all the years and controlled for year and firm effect, including dummy variables. This allows us to control for time effect and for unobservable firm-specific effect. Because DEA efficiency coefficients are censored (in our case, the output-oriented DEA model results in coefficients that are censored with a lower bound of 100), the traditional ordinary least squares model is not appropriate. Although other studies have used Tobit models when the dependent variable is censored (e.g., Datar et al. 1997; Luo and Homburg 2007), recent research in econometrics has demonstrated that with DEA efficiency scores, truncated regression models are much more suitable and produce more robust results (Simar and Wilson 2007). In particular, Simar and Wilson (2007) found that the best-performing model is the truncated regression with bootstrap estimates. We follow their recommendation and use this technique for our model estimates. Thus, we apply a double bootstrap1 model (once in the first stage with the DEA measurement and then in the truncated regression analysis). DATA, ANAlYSES, AND RESulTS Input and output Variables for the Efficiency Analysis In this research, we focus on car advertising. Eighteen car dealers operating in Spain were considered as being suitable for the study because of the availability of all the necessary data for input and output variables. The car dealers included represent 74% of the new cars sold in the Spanish market in 2007. Data for input variables were obtained from the INFOADEX (Information for Advertising Expenditures) database. INFOADEX provides detailed information on advertising expenditures made in Spanish media (television, newspapers, magazines, Sunday supplements, radio, cinema, Internet, and outdoor). INFOADEX computes advertising expenditure by monitoring daily communication markets and their prices. We consider as output variables: (1) sales revenue, available from the SABI (Sistema de Análisis de Balances Ibéricos) database, and (2) sales as measured by number of cars sold, made available to us by the Spanish Association of Manufacturers of Cars and Trucks. Data were obtained for seven years—from 2001 to 2007. There is a requirement in applying DEA that input and output variables should be positively correlated (Luo and Donthu 2005). A correlation analysis was run in order to see the relationship between the variables. Descriptive statistics and correlations between the variables are presented in Table 1. Efficiency coefficients were estimated per firm per year following the bootstrap bias-corrected DEA technique. We also estimated optimal weights for each input giving the relative value of the inputs for the resulting efficiency scores. The DMU-specific optimal weights are reported in Table 2.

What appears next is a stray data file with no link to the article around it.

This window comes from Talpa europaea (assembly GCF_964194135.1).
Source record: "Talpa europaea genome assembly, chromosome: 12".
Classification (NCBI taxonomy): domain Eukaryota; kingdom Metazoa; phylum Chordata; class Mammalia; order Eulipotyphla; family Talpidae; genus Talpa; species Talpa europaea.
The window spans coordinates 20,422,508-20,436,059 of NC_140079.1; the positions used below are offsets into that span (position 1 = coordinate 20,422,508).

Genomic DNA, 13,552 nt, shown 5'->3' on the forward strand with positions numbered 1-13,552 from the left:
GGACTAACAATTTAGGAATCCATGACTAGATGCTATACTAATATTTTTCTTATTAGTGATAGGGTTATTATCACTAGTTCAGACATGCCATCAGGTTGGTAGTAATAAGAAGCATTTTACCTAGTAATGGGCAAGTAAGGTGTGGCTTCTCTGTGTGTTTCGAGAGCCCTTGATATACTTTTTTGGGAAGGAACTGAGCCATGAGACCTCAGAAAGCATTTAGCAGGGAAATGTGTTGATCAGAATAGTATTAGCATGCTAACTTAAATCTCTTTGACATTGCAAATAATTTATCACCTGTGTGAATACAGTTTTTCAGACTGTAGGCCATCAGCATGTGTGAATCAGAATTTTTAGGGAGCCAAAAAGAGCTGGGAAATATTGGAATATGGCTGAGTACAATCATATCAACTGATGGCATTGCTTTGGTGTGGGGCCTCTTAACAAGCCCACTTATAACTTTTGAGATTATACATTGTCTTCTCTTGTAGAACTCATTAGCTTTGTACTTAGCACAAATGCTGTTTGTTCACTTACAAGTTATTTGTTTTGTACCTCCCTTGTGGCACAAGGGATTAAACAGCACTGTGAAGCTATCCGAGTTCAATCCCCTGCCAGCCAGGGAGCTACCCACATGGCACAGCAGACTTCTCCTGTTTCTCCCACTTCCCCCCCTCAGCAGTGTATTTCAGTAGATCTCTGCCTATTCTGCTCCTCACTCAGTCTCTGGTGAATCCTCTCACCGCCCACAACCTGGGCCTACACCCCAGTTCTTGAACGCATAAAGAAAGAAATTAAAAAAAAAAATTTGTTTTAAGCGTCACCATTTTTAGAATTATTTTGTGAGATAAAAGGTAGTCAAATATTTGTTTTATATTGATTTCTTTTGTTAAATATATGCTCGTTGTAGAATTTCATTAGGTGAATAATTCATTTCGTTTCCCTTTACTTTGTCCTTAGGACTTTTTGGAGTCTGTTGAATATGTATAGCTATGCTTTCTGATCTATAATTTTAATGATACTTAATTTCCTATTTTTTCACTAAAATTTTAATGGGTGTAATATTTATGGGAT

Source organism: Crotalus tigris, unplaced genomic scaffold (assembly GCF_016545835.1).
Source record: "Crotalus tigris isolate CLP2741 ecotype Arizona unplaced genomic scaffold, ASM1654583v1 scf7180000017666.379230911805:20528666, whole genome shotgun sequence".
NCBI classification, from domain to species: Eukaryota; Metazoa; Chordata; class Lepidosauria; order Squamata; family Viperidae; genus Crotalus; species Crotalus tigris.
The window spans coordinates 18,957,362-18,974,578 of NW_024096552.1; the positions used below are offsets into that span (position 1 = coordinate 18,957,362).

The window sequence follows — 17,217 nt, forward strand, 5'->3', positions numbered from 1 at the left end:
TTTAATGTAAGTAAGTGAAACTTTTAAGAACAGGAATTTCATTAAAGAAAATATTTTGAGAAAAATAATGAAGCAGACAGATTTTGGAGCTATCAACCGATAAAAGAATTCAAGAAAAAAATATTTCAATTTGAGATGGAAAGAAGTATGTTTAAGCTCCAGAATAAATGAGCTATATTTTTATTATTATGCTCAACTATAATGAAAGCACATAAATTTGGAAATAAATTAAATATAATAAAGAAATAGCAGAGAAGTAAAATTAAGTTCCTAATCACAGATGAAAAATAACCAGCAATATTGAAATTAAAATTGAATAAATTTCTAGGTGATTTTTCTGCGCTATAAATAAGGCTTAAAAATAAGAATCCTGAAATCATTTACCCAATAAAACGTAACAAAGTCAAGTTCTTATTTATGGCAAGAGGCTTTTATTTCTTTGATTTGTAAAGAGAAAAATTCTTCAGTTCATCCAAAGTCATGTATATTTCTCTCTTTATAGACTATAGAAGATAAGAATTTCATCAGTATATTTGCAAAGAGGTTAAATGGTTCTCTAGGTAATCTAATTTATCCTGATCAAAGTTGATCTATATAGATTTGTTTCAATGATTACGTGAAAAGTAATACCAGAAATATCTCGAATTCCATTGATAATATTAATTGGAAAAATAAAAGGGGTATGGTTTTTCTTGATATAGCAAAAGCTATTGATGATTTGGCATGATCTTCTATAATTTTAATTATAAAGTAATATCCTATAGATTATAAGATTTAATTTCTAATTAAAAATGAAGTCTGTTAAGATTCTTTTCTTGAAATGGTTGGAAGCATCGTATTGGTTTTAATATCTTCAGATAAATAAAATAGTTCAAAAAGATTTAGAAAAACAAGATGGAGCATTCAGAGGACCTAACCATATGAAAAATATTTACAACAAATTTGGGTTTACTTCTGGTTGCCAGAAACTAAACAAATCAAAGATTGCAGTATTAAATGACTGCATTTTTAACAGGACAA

(

)

B

,

(2)

which finally provides the bias-corrected estimator of the true value of β1, ..., βK: ˆ ˆ β* = β k − bias β k . k Second Stage: Truncated Regression Analysis To assess the effect of Internet advertising on efficiency, we used the bias-corrected efficiency coefficient resulting from the DEA-based bootstrap as a dependent variable in an explanatory truncated regression model. We pulled the data for (3)

TABLE 1 Descriptive Statistics and Correlations Between Input and Output Variables
Descriptive statistics SD 1 Min. Max. 1 2 3 Correlation matrix 4 5 6

Variables

Mean

1. y1-sales_unitsa 2. y2-sales_eurob 3. x1-printc 4. x2-broadcastc 5. x3-Internetc 6. x4-outdoorc 61,296.95 1,931.30 4,323,894.44 9,091,021.68 636,120.62 1,300,095.20 .718*** .587*** .874*** .346*** .376*** 126 126 1 .550*** .637*** .155 .295*** 126 126 126 2,110 5.22 975,375 18,690 0 0 193,811 6,658.41 18,619,256 37,240,707 4,842,455 6,432,297

67,186.11 1,693,36 8,036,582.24 13,520,407.22 322,402.10 1,220,398.17

1 .683*** .300*** .491*** 126

1 .482*** .483*** 126 1 .394*** 126 1 126

N

126

a

Variable in units.

b

Variable in millions of euros.

c

Variables in thousands or euros.

*** p…...